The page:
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Home / Commentary / COLUMN: Why are private prisons such a subject of debate? 3 questions answered

COLUMN: Why are private prisons such a subject of debate? 3 questions answered

John M. Eason is an associate professor of sociology at the University of Wisconsin-Madison

John M. Eason is an associate professor of sociology at the University of Wisconsin-Madison

In Wisconsin, state law prohibits private ownership of prisons. But the use of these sorts of institutions in other states has long given rise to controversy.

Recently, questions have arisen over their use in housing undocumented immigrants and asylum seekers at the U.S.-Mexico border.

Responding to such concerns, states have banned them, banks have vowed to stop financing them and more than one presidential candidate has pledged to end their use at the federal level.

Here are answers to three common questions about private prisons:

1. What exactly are they?

Private prisons are run or owned by corporations holding contracts with federal or state governments. They are used to house citizens who have been convicted of a crime or immigrant detainees who are being processed for deportation.

The U.S. is one of only a handful of countries in the developed world that allow private entities to own prisons. Critics of private prisons point out that profit motives, coupled with a lack of oversight, can provide incentives to skimp both on costs and care for inmates.

In 2014, roughly 8% – or 128,000 of 1.6 million U.S. prisoners – were held in private prisons. Although only 13.5% of the 1,663 prisons in the U.S. are private, more than 55% of the 206 immigrant detention centers are.

The years 2000 to 2009 saw a great increase in the number of inmates being held in private prisons. That trend has since leveled out and, generally speaking, the rate of prison building has decreased since 2000. Nearly 100 prisons have been closed nationwide.

Some populous states like Connecticut, Michigan and Mississippi have slowed their rate of imprisonment. At the same time, southern states like Texas, Florida and Georgia have seen their inmate populations level out or continuing to rise.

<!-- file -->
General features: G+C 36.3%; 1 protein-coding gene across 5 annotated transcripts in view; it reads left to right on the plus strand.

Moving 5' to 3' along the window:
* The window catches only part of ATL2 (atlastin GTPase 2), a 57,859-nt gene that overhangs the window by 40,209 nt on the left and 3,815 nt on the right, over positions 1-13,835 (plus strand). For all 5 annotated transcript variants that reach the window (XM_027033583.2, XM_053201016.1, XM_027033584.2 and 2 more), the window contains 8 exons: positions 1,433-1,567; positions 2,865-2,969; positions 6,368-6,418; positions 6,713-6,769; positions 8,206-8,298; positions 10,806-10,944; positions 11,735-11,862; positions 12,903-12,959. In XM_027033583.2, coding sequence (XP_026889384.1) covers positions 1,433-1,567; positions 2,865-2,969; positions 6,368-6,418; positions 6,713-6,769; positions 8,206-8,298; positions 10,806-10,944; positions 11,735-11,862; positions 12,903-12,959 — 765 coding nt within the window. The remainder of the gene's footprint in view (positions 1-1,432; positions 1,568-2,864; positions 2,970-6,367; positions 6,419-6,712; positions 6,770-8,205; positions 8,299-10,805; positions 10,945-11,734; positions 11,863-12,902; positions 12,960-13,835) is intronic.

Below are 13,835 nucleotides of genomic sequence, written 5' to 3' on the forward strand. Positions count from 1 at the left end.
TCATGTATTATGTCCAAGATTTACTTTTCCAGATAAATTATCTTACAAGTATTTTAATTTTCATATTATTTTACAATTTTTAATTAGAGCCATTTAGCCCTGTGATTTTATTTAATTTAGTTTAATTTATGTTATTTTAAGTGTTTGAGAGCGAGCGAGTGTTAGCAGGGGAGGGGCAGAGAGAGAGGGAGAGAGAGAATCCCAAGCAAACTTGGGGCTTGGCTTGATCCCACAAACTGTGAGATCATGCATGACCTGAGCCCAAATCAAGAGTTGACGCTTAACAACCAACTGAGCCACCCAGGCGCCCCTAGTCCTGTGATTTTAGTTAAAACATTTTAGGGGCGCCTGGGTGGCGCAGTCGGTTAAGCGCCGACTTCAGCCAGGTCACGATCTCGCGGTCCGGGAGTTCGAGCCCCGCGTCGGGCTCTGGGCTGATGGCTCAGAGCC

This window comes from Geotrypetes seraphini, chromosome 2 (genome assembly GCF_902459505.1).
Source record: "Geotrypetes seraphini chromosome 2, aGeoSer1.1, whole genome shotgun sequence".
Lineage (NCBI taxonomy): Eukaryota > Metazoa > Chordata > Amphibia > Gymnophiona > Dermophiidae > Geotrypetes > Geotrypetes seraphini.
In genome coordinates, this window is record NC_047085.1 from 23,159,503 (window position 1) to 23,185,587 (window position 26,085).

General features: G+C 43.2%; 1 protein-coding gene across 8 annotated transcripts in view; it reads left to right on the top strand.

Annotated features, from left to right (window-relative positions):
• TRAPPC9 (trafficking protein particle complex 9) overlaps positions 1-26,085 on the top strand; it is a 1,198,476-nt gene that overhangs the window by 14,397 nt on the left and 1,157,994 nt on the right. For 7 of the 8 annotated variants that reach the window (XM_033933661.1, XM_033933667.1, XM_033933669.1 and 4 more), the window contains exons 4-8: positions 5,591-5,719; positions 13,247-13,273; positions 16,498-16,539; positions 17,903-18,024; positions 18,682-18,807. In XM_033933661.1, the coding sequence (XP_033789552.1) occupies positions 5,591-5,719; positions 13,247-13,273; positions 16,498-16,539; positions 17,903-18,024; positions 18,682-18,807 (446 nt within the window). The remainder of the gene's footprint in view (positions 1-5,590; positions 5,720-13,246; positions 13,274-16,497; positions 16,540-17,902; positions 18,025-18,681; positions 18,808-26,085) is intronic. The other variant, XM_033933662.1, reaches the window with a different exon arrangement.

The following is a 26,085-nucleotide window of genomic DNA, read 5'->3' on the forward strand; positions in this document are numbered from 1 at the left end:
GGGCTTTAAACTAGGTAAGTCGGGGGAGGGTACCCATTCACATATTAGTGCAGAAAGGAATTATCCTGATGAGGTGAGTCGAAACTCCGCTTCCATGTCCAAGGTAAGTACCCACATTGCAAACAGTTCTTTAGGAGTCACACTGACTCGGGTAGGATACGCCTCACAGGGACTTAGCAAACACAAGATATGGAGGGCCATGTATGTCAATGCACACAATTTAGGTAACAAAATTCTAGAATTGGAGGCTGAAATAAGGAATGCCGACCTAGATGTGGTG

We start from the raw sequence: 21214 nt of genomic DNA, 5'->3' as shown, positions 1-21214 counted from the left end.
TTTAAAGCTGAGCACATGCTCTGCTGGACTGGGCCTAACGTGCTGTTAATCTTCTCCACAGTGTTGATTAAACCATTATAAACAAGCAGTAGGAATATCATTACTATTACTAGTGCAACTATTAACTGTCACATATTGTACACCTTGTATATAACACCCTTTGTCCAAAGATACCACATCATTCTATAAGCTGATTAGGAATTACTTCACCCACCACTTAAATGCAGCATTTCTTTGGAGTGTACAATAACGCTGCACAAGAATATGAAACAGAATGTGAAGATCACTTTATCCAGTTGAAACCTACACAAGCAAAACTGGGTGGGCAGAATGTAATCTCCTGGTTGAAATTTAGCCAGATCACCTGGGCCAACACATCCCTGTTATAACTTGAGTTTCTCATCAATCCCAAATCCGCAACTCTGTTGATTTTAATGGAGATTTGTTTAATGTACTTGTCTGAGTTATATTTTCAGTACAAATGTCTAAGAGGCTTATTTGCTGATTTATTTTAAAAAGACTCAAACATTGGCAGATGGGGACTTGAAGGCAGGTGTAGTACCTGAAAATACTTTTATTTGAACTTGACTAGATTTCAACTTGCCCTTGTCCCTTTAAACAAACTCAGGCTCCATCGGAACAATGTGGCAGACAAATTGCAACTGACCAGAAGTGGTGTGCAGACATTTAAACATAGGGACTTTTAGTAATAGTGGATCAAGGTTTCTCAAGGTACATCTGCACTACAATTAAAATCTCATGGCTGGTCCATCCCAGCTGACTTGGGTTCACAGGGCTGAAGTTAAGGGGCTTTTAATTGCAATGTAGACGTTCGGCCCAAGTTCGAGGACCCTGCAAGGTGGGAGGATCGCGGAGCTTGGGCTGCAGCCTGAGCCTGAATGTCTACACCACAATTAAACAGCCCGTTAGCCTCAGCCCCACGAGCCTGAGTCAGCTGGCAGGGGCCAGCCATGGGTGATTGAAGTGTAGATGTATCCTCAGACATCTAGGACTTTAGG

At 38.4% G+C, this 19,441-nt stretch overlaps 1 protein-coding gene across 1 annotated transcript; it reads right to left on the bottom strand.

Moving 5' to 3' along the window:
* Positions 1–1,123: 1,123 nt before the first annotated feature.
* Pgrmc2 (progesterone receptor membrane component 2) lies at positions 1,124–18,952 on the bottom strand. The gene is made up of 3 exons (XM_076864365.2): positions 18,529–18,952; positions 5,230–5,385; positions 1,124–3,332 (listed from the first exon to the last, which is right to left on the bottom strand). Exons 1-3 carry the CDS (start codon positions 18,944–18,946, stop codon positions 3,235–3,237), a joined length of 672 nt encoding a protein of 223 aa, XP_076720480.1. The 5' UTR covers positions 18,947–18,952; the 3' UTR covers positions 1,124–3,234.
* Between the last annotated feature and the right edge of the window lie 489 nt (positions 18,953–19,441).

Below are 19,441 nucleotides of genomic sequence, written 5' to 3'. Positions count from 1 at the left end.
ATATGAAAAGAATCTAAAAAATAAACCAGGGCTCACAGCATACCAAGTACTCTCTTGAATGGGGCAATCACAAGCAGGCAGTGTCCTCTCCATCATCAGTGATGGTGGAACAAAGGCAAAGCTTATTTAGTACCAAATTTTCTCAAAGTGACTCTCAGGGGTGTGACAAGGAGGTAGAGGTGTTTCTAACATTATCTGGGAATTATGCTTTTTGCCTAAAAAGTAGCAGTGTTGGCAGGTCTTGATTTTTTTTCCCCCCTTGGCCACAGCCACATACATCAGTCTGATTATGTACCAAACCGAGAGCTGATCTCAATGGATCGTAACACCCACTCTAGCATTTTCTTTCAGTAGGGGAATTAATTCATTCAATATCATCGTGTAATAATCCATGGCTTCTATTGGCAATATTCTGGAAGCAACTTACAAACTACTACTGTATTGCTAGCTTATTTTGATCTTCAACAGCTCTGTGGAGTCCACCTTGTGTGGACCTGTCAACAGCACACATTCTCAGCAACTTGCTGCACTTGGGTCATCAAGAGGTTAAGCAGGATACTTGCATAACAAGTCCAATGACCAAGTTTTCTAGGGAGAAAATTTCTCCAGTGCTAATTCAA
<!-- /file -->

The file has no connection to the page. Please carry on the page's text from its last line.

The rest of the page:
My recent research suggests that prisoner numbers have leveled out because we are not building new prisons. In the past, rising rates of incarceration were an outgrowth of the prison-building boom.

Some states like New York have begun closing private prisons. Even some formally “tough on crime” groups have applauded these changes as being fiscally responsible.

2. Where are they being built?

The U.S. began building private prison in 1983. From 1995 to 2000, nearly one in four of the U.S. prisons that were opened were private. Texas, Florida and Georgia together built 336 prisons, or 20% of the total.

New Mexico houses almost half of its prisoners in private prisons. Texas has the largest population of prisoners held in private institutions.

During the height of the boom, southern municipalities were three times more likely than other places to build a prison. Prisons are most often built in poor places where many of the residents are people of color.

In general, the rate of prison building has decreased since 2000. The increase in private-prison construction coincided with the closing of nearly 100 public prisons nationwide.

3. Why are private prisons the subjects of so much controversy?

Those who argue for privatization say that it delivers services at low costs. Even so, studies show that efficiency gains often come with unintended consequences.

For example, private prisons tend to be subject to less scrutiny than their public counterparts. This can open the door to abuses.  Food services, for instance, have been known to deliver food laced with maggots.

Many anti-privatization advocates believe that private operators are rife with exploitation. Almost all private prisons are operated by five companies. Corrections Corporation of America controls more than half the market, owning 53% of all private prisons.

Since private prisons have now become a topic of debate in the 2020 presidential election, the country may soon see further reform.

Copyright 2019 The Associated Press. All rights reserved. This material may not be published, broadcast, rewritten, or redistributed.

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